Okay, I feel like work avoidance today, so here’s the tale of three artists, a car, a camera, and a pair of St. Paul’s finest.

It was somepoint in 2002. I can’t actually remember when, but the trees were red and hot pink and a lot of other improbable shades, so it must have been October or November. And we went to visit my parents, who lived in Western Pennsylvania.

Most of the towns in Western PA are relics of the oil days, and were maybe not named by the most imaginative of people, so they have names like “Oil City” and “Petrolia.” They’re also generally about five miles apart, which is evidentally how long you can drive the wagon before the horse needs a drink or something. Now that the oil is mostly gone, the economy has completely tanked out there, and you can get a 20 room mansion for $35K. My parents have a church. It’s a cool church. It was built at a date exactly halfway between my birth and the signing of the Declaration of Independance. The sanctuary is set up as their studio, and it’s friggin’ enormous, has the arched ceiling and giant tall windows and the lot. Very cool. Heating bills like you wouldn’t believe, of course, but very cool.

So one day, me, my husband, and my cousin, who’s also an artist (there was a strong genetic tendency in my family, I’m guessing) go out for a drive to see the sights. There aren’t all that many, but if you like crumbling concrete and rusted metal (and who doesn’t?) it’s a good thing. At the time, James (the husband) was working on a game that involved riding a stunt bike around inside a factory doing absurd tricks off steam pipes and whatnot. (This will be important later.)

At one point, we come over a rise, and there is this…THING. In the middle of Petrolia. It looked like a giant pipe spiderweb. It crawled across hillsides and made weird turns and had girders and boilers and generally would set the heart of an artist pinging with the sweet metallic sounds of Industrial Decay. Having no idea what it was, but thinking it looked cool, we took photos. James was seeing stunt bike levels and pipes you could grind on for minutes at a time. We took a LOT of photos.

And then we drove away, and had a pleasant vacation.

A month or so later, long since back in St. Paul, in the middle of the working day, there comes a knock ‘pon the door of our apartment. I open it, and gaze into the pectorals of two of St. Paul PD.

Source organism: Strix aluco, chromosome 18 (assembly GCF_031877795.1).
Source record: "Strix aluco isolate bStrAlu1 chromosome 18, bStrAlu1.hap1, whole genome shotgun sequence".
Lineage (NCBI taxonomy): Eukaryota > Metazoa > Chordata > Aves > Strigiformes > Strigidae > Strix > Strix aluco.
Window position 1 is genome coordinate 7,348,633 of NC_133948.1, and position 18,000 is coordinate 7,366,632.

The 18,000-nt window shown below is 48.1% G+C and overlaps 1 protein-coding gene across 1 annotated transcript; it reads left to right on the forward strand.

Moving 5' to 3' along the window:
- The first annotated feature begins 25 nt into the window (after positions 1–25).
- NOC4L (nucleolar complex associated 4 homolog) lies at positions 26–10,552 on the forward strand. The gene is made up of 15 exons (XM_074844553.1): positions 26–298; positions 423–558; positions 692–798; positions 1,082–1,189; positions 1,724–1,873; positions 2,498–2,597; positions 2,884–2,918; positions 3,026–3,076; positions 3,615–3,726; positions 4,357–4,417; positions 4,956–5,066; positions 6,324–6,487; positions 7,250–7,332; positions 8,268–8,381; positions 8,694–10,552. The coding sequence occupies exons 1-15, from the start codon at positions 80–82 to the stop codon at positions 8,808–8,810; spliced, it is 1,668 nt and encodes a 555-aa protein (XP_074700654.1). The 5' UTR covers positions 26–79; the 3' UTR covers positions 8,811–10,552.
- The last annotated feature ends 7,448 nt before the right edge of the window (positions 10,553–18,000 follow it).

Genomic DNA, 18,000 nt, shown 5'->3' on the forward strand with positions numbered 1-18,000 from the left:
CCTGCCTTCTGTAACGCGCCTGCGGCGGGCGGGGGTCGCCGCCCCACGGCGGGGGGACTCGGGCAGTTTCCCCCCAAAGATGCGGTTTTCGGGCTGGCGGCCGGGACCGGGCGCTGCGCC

I said “Whoa.”

They said “Are you Ursula Vernon?”

“Yeeees…” I had nothing to hide, but like most people, worry on some level that I actually do and am not hiding it well enough because I don’t know what it is.

“Do you own a Honda Accord with license plate ******?”

“Yeeeees….” (thinking “Crap, the car’s been stolen…well, looks like they found it.”)

“And was it in Pennsylvania last month?”

“Yeeeesss…” (Now thinking, “This is a long way to come for a parking ticket, and if I hit somebody, they didn’t even make a thump.”)

“We got a call from the Pennsylvania state police.” (No thoughts whatsoever at this point, since my brain was completely out of ideas.) “They said someone in that car was taking photos of a kerosene plant out there, and they want to know why.”

And then, the lights went on.

“OHHH!” I said, and James said, behind the door, where he’d been quietly wondering if he should try to eat his entire bag of weed before they noticed. I continued: “Oh, god, right. That was a kerosene plant? Wild. Come on in, officer.”

They came in. Our living room was approximately three square feet, and the cops filled all of it. They explained that they’d been put on national security detail what with the whole terrorism threat thing. Even though I knew I was innocent, my brain twitched at the notion.

And then James turned in his chair and uttered the magic words, words that can bring a vast majority of red-blooded American males to their knees, words of such power that they got us off the hook immediately and in perpetuity:

“I make video games.”

“OHHH!” the cops said, and suddenly we were all good buddies. James explained the riding-a-bike-on-pipes thing, and in fact had the game in front of him on the computer, and after a few minutes of the police eyeing the inner workings of 3DStudio Max with fascination and asked lots of questions about whether he’d ever considered a game about being a cop, they wrote the shortest report in history–“What company do you work for? Creative Carnage? Okay!” thanked us for our time, apologized for having scared us, but y’know, people were all just edgy these days, gave us their business cards, and we parted on good terms.

And then James and I lay on the floor clutching one another and giggled hysterically for about a quarter of an hour, and off-and-on for the rest of the day.

And that, boys and girls, is the tale of how Ursula got investigated as a possible threat to national security. The moral of the story is that if you’re going to take photos of something cool looking, find somebody to ask for permission first.

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